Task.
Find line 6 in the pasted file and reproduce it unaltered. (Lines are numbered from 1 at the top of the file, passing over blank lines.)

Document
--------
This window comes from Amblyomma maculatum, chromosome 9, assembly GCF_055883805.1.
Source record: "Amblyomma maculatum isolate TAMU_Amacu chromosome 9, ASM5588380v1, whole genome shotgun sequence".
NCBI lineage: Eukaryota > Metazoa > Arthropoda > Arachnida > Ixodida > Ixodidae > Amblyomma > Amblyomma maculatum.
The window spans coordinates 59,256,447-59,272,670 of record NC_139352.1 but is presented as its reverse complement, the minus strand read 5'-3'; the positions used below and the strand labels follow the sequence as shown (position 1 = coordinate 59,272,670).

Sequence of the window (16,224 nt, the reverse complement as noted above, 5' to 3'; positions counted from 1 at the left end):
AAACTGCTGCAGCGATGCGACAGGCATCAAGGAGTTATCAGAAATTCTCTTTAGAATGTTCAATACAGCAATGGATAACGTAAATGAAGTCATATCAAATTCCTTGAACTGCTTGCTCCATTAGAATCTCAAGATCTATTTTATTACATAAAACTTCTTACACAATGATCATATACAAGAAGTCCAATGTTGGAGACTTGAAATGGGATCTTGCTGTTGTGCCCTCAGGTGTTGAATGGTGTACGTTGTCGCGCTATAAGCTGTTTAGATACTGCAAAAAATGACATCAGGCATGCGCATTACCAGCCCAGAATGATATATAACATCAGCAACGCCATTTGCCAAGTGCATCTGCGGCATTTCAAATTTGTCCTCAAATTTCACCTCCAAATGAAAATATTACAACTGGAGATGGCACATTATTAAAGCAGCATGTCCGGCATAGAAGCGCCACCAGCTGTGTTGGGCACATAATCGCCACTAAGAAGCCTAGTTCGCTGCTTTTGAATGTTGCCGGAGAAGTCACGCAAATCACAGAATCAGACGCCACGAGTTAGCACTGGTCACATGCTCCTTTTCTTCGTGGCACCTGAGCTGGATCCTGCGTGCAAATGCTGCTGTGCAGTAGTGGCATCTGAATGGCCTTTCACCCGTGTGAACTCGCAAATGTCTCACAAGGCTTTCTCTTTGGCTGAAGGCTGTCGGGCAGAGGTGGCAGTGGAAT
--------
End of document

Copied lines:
AAACTGCTGCAGCGATGCGACAGGCATCAAGGAGTTATCAGAAATTCTCTTTAGAATGTTCAATACAGCAATGGATAACGTAAATGAAGTCATATCAAATTCCTTGAACTGCTTGCTCCATTAGAATCTCAAGATCTATTTTATTACATAAAACTTCTTACACAATGATCATATACAAGAAGTCCAATGTTGGAGACTTGAAATGGGATCTTGCTGTTGTGCCCTCAGGTGTTGAATGGTGTACGTTGTCGCGCTATAAGCTGTTTAGATACTGCAAAAAATGACATCAGGCATGCGCATTACCAGCCCAGAATGATATATAACATCAGCAACGCCATTTGCCAAGTGCATCTGCGGCATTTCAAATTTGTCCTCAAATTTCACCTCCAAATGAAAATATTACAACTGGAGATGGCACATTATTAAAGCAGCATGTCCGGCATAGAAGCGCCACCAGCTGTGTTGGGCACATAATCGCCACTAAGAAGCCTAGTTCGCTGCTTTTGAATGTTGCCGGAGAAGTCACGCAAATCACAGAATCAGACGCCACGAGTTAGCACTGGTCACATGCTCCTTTTCTTCGTGGCACCTGAGCTGGATCCTGCGTGCAAATGCTGCTGTGCAGTAGTGGCATCTGAATGGCCTTTCACCCGTGTGAACTCGCAAATGTCTCACAAGGCTTTCTCTTTGGCTGAAGGCTGTCGGGCAGAGGTGGCAGTGGAAT